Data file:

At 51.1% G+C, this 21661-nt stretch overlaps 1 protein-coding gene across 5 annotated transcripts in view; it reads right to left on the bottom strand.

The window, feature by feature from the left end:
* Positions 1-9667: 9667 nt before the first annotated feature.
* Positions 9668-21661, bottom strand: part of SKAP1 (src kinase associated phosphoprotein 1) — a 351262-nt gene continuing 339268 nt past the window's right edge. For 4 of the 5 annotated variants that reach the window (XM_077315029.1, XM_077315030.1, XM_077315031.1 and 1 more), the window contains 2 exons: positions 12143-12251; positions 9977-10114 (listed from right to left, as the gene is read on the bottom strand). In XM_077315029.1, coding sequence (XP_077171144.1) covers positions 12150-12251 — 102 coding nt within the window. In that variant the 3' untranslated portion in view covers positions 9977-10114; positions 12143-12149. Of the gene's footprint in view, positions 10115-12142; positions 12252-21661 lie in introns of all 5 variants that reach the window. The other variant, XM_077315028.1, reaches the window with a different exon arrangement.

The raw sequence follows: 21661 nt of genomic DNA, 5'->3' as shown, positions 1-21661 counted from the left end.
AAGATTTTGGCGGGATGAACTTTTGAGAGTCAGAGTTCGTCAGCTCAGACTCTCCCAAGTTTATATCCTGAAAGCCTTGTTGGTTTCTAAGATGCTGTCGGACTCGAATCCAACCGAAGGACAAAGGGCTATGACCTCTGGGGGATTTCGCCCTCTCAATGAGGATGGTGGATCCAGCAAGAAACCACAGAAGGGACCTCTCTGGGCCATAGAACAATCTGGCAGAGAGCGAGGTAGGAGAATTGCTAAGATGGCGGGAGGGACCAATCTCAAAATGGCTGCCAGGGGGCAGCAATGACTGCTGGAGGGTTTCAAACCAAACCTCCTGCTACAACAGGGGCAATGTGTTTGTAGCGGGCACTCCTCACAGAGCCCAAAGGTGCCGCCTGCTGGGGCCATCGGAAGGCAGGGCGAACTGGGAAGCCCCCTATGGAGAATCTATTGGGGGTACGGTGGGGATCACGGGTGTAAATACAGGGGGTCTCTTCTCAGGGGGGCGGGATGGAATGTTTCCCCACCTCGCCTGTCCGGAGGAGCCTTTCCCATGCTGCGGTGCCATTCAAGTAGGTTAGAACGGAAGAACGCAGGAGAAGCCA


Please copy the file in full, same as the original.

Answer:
At 51.1% G+C, this 21661-nt stretch overlaps 1 protein-coding gene across 5 annotated transcripts in view; it reads right to left on the bottom strand.

The window, feature by feature from the left end:
* Positions 1-9667: 9667 nt before the first annotated feature.
* Positions 9668-21661, bottom strand: part of SKAP1 (src kinase associated phosphoprotein 1) — a 351262-nt gene continuing 339268 nt past the window's right edge. For 4 of the 5 annotated variants that reach the window (XM_077315029.1, XM_077315030.1, XM_077315031.1 and 1 more), the window contains 2 exons: positions 12143-12251; positions 9977-10114 (listed from right to left, as the gene is read on the bottom strand). In XM_077315029.1, coding sequence (XP_077171144.1) covers positions 12150-12251 — 102 coding nt within the window. In that variant the 3' untranslated portion in view covers positions 9977-10114; positions 12143-12149. Of the gene's footprint in view, positions 10115-12142; positions 12252-21661 lie in introns of all 5 variants that reach the window. The other variant, XM_077315028.1, reaches the window with a different exon arrangement.

The raw sequence follows: 21661 nt of genomic DNA, 5'->3' as shown, positions 1-21661 counted from the left end.
AAGATTTTGGCGGGATGAACTTTTGAGAGTCAGAGTTCGTCAGCTCAGACTCTCCCAAGTTTATATCCTGAAAGCCTTGTTGGTTTCTAAGATGCTGTCGGACTCGAATCCAACCGAAGGACAAAGGGCTATGACCTCTGGGGGATTTCGCCCTCTCAATGAGGATGGTGGATCCAGCAAGAAACCACAGAAGGGACCTCTCTGGGCCATAGAACAATCTGGCAGAGAGCGAGGTAGGAGAATTGCTAAGATGGCGGGAGGGACCAATCTCAAAATGGCTGCCAGGGGGCAGCAATGACTGCTGGAGGGTTTCAAACCAAACCTCCTGCTACAACAGGGGCAATGTGTTTGTAGCGGGCACTCCTCACAGAGCCCAAAGGTGCCGCCTGCTGGGGCCATCGGAAGGCAGGGCGAACTGGGAAGCCCCCTATGGAGAATCTATTGGGGGTACGGTGGGGATCACGGGTGTAAATACAGGGGGTCTCTTCTCAGGGGGGCGGGATGGAATGTTTCCCCACCTCGCCTGTCCGGAGGAGCCTTTCCCATGCTGCGGTGCCATTCAAGTAGGTTAGAACGGAAGAACGCAGGAGAAGCCA